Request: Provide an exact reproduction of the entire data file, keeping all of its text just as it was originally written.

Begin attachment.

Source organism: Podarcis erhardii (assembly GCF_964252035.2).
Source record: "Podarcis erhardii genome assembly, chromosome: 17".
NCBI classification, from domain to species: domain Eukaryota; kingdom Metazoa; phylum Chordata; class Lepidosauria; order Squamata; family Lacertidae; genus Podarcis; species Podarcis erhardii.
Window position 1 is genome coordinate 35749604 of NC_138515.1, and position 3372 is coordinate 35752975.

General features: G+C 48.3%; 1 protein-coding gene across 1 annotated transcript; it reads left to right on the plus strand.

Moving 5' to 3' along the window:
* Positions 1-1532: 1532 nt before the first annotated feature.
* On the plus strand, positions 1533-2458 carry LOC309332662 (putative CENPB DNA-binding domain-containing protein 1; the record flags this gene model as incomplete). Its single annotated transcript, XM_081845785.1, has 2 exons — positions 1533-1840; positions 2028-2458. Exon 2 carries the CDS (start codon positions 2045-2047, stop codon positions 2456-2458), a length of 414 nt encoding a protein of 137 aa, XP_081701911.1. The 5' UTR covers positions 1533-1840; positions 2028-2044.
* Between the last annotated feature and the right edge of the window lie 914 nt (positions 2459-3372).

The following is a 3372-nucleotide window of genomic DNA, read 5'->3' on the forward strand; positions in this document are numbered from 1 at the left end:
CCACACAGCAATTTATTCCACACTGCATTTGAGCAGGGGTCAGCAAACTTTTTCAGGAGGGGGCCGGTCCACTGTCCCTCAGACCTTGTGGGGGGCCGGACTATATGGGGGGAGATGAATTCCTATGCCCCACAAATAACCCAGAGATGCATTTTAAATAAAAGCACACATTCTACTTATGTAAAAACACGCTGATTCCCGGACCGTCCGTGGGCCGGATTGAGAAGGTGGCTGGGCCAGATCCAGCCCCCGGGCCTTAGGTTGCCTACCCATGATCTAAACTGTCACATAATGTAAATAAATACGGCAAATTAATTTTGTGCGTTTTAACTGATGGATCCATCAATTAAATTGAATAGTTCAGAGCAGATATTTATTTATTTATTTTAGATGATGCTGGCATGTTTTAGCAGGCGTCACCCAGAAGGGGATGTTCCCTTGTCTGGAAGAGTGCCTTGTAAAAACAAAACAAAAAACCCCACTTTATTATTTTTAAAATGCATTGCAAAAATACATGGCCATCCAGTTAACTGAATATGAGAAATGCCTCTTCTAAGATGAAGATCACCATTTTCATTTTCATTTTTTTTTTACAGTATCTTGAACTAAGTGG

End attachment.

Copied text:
Source organism: Podarcis erhardii (assembly GCF_964252035.2).
Source record: "Podarcis erhardii genome assembly, chromosome: 17".
NCBI classification, from domain to species: domain Eukaryota; kingdom Metazoa; phylum Chordata; class Lepidosauria; order Squamata; family Lacertidae; genus Podarcis; species Podarcis erhardii.
Window position 1 is genome coordinate 35749604 of NC_138515.1, and position 3372 is coordinate 35752975.

General features: G+C 48.3%; 1 protein-coding gene across 1 annotated transcript; it reads left to right on the plus strand.

Moving 5' to 3' along the window:
* Positions 1-1532: 1532 nt before the first annotated feature.
* On the plus strand, positions 1533-2458 carry LOC309332662 (putative CENPB DNA-binding domain-containing protein 1; the record flags this gene model as incomplete). Its single annotated transcript, XM_081845785.1, has 2 exons — positions 1533-1840; positions 2028-2458. Exon 2 carries the CDS (start codon positions 2045-2047, stop codon positions 2456-2458), a length of 414 nt encoding a protein of 137 aa, XP_081701911.1. The 5' UTR covers positions 1533-1840; positions 2028-2044.
* Between the last annotated feature and the right edge of the window lie 914 nt (positions 2459-3372).

The following is a 3372-nucleotide window of genomic DNA, read 5'->3' on the forward strand; positions in this document are numbered from 1 at the left end:
CCACACAGCAATTTATTCCACACTGCATTTGAGCAGGGGTCAGCAAACTTTTTCAGGAGGGGGCCGGTCCACTGTCCCTCAGACCTTGTGGGGGGCCGGACTATATGGGGGGAGATGAATTCCTATGCCCCACAAATAACCCAGAGATGCATTTTAAATAAAAGCACACATTCTACTTATGTAAAAACACGCTGATTCCCGGACCGTCCGTGGGCCGGATTGAGAAGGTGGCTGGGCCAGATCCAGCCCCCGGGCCTTAGGTTGCCTACCCATGATCTAAACTGTCACATAATGTAAATAAATACGGCAAATTAATTTTGTGCGTTTTAACTGATGGATCCATCAATTAAATTGAATAGTTCAGAGCAGATATTTATTTATTTATTTTAGATGATGCTGGCATGTTTTAGCAGGCGTCACCCAGAAGGGGATGTTCCCTTGTCTGGAAGAGTGCCTTGTAAAAACAAAACAAAAAACCCCACTTTATTATTTTTAAAATGCATTGCAAAAATACATGGCCATCCAGTTAACTGAATATGAGAAATGCCTCTTCTAAGATGAAGATCACCATTTTCATTTTCATTTTTTTTTTACAGTATCTTGAACTAAGTGG